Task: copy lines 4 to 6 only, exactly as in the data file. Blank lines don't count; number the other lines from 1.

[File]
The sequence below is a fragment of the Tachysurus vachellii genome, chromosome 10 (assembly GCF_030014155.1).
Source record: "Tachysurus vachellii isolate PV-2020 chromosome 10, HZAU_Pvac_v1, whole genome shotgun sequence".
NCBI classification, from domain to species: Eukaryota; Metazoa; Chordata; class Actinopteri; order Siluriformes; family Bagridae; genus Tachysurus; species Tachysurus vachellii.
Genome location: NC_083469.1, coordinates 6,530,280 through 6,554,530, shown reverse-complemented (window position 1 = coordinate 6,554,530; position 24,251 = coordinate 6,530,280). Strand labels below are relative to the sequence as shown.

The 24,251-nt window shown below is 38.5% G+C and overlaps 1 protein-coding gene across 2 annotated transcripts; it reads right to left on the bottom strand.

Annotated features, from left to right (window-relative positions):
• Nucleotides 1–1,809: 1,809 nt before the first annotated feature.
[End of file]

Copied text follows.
Genome location: NC_083469.1, coordinates 6,530,280 through 6,554,530, shown reverse-complemented (window position 1 = coordinate 6,554,530; position 24,251 = coordinate 6,530,280). Strand labels below are relative to the sequence as shown.

The 24,251-nt window shown below is 38.5% G+C and overlaps 1 protein-coding gene across 2 annotated transcripts; it reads right to left on the bottom strand.

Annotated features, from left to right (window-relative positions):